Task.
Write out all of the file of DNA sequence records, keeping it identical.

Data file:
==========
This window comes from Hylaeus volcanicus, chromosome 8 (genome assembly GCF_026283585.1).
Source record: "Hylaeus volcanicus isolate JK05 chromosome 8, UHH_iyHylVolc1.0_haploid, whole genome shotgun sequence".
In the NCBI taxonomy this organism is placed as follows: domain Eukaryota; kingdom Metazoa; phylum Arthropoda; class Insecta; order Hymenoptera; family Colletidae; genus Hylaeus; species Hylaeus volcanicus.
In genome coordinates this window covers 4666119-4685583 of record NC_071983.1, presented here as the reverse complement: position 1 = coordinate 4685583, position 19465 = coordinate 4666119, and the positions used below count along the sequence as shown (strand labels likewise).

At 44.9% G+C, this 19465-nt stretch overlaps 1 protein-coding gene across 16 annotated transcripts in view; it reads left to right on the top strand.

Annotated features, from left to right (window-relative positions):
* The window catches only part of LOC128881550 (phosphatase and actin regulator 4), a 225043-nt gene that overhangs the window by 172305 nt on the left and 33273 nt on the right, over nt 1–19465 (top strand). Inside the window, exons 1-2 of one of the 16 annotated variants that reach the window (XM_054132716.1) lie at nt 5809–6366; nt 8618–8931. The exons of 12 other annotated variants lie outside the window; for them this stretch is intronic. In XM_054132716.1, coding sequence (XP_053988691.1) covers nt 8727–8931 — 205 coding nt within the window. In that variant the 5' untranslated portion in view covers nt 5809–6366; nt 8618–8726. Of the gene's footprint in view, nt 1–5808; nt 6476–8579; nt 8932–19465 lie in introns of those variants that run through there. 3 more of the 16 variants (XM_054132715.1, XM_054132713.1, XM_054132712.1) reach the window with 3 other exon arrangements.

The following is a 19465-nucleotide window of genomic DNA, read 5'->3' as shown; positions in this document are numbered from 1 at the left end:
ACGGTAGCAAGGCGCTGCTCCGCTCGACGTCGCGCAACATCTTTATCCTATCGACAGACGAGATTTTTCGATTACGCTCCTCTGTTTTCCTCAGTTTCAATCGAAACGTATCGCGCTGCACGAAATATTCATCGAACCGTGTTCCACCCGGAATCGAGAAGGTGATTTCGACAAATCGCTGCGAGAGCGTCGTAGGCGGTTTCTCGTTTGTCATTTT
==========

This window comes from Hylaeus volcanicus, chromosome 8 (genome assembly GCF_026283585.1).
Source record: "Hylaeus volcanicus isolate JK05 chromosome 8, UHH_iyHylVolc1.0_haploid, whole genome shotgun sequence".
In the NCBI taxonomy this organism is placed as follows: domain Eukaryota; kingdom Metazoa; phylum Arthropoda; class Insecta; order Hymenoptera; family Colletidae; genus Hylaeus; species Hylaeus volcanicus.
In genome coordinates this window covers 4666119-4685583 of record NC_071983.1, presented here as the reverse complement: position 1 = coordinate 4685583, position 19465 = coordinate 4666119, and the positions used below count along the sequence as shown (strand labels likewise).

At 44.9% G+C, this 19465-nt stretch overlaps 1 protein-coding gene across 16 annotated transcripts in view; it reads left to right on the top strand.

Annotated features, from left to right (window-relative positions):
* The window catches only part of LOC128881550 (phosphatase and actin regulator 4), a 225043-nt gene that overhangs the window by 172305 nt on the left and 33273 nt on the right, over nt 1–19465 (top strand). Inside the window, exons 1-2 of one of the 16 annotated variants that reach the window (XM_054132716.1) lie at nt 5809–6366; nt 8618–8931. The exons of 12 other annotated variants lie outside the window; for them this stretch is intronic. In XM_054132716.1, coding sequence (XP_053988691.1) covers nt 8727–8931 — 205 coding nt within the window. In that variant the 5' untranslated portion in view covers nt 5809–6366; nt 8618–8726. Of the gene's footprint in view, nt 1–5808; nt 6476–8579; nt 8932–19465 lie in introns of those variants that run through there. 3 more of the 16 variants (XM_054132715.1, XM_054132713.1, XM_054132712.1) reach the window with 3 other exon arrangements.

The following is a 19465-nucleotide window of genomic DNA, read 5'->3' as shown; positions in this document are numbered from 1 at the left end:
ACGGTAGCAAGGCGCTGCTCCGCTCGACGTCGCGCAACATCTTTATCCTATCGACAGACGAGATTTTTCGATTACGCTCCTCTGTTTTCCTCAGTTTCAATCGAAACGTATCGCGCTGCACGAAATATTCATCGAACCGTGTTCCACCCGGAATCGAGAAGGTGATTTCGACAAATCGCTGCGAGAGCGTCGTAGGCGGTTTCTCGTTTGTCATTTT